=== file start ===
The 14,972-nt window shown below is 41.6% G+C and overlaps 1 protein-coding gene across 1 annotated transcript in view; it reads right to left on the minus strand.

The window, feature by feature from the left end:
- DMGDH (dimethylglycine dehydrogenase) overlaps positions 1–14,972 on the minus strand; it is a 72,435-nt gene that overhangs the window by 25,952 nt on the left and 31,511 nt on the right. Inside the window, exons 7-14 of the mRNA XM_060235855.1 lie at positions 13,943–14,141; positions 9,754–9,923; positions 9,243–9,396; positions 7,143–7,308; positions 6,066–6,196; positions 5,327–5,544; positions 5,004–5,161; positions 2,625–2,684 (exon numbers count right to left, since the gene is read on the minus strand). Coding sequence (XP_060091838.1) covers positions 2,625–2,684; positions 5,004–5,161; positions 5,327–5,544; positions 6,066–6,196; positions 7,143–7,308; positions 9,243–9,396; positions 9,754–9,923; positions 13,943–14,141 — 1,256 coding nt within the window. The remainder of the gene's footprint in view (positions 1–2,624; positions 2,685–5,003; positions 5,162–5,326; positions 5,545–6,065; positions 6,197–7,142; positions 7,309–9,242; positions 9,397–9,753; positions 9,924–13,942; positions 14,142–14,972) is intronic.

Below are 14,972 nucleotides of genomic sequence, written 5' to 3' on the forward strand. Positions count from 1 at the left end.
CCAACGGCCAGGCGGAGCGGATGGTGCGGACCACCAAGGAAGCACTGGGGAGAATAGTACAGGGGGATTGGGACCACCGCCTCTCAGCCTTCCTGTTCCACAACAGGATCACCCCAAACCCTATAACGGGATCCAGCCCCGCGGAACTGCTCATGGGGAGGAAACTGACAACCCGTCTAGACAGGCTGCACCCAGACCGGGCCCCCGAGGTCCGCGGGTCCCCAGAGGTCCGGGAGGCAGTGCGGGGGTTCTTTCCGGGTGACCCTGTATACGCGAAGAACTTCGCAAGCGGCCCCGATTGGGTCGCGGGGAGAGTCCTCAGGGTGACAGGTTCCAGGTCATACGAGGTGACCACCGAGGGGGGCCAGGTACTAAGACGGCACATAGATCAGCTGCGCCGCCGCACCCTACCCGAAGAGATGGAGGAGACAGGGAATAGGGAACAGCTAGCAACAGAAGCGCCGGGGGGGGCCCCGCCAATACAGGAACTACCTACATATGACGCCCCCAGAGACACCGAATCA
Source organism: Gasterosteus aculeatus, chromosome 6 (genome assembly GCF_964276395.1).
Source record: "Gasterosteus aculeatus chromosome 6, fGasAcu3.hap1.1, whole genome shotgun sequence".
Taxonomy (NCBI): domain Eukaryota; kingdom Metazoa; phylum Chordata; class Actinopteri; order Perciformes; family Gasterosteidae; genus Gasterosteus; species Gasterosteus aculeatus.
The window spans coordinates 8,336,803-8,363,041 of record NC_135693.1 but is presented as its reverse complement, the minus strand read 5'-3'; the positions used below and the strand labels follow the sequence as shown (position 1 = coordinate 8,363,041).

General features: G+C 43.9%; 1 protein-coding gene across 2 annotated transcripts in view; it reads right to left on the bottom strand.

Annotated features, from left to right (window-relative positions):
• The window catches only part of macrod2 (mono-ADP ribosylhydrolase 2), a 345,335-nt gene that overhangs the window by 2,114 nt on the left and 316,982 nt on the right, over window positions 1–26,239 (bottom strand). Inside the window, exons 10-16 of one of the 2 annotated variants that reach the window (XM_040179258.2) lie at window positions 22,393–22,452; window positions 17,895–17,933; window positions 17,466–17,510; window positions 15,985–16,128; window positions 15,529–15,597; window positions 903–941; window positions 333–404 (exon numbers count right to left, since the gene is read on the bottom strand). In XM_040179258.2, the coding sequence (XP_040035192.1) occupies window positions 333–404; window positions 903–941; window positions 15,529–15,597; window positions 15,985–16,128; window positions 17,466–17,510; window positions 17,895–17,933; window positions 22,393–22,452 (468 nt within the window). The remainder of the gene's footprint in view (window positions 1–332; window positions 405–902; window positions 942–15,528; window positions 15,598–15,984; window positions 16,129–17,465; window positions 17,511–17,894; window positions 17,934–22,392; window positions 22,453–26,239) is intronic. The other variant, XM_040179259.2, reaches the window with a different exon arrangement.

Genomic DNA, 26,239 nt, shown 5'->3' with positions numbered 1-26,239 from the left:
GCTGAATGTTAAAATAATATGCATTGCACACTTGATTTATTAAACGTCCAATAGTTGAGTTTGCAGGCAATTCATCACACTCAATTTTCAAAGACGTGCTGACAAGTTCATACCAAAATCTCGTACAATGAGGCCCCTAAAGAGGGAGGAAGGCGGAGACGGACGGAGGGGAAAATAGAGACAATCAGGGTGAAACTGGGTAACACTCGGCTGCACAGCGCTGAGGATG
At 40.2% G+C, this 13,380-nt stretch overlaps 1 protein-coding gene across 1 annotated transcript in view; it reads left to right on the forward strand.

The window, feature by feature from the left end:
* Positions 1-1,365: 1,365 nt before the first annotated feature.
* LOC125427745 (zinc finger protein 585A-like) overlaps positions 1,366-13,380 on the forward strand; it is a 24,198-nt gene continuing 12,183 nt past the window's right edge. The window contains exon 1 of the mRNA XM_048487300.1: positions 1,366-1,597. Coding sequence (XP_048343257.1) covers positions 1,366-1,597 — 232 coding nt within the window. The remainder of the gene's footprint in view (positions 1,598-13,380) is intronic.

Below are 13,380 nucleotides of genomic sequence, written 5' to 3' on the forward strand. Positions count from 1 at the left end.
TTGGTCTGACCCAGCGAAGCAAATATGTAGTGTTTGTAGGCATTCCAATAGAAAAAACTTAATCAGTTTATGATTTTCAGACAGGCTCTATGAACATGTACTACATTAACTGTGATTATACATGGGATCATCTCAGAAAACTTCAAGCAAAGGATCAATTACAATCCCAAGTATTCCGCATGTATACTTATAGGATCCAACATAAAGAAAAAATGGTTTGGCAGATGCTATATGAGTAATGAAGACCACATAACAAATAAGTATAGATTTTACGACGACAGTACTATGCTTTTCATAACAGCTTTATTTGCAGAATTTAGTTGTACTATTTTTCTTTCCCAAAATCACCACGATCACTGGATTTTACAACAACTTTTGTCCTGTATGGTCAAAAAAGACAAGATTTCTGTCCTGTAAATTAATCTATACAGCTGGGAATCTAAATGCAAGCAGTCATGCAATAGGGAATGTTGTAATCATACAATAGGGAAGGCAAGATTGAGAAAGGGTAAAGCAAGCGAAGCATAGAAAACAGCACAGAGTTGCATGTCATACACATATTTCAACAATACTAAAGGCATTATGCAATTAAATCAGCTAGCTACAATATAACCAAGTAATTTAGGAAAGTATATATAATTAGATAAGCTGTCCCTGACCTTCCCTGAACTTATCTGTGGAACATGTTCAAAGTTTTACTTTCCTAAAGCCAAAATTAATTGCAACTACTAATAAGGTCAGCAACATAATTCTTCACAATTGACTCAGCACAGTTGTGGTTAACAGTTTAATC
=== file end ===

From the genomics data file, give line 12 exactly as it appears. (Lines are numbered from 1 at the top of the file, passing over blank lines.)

• The window catches only part of macrod2 (mono-ADP ribosylhydrolase 2), a 345,335-nt gene that overhangs the window by 2,114 nt on the left and 316,982 nt on the right, over window positions 1–26,239 (bottom strand). Inside the window, exons 10-16 of one of the 2 annotated variants that reach the window (XM_040179258.2) lie at window positions 22,393–22,452; window positions 17,895–17,933; window positions 17,466–17,510; window positions 15,985–16,128; window positions 15,529–15,597; window positions 903–941; window positions 333–404 (exon numbers count right to left, since the gene is read on the bottom strand). In XM_040179258.2, the coding sequence (XP_040035192.1) occupies window positions 333–404; window positions 903–941; window positions 15,529–15,597; window positions 15,985–16,128; window positions 17,466–17,510; window positions 17,895–17,933; window positions 22,393–22,452 (468 nt within the window). The remainder of the gene's footprint in view (window positions 1–332; window positions 405–902; window positions 942–15,528; window positions 15,598–15,984; window positions 16,129–17,465; window positions 17,511–17,894; window positions 17,934–22,392; window positions 22,453–26,239) is intronic. The other variant, XM_040179259.2, reaches the window with a different exon arrangement.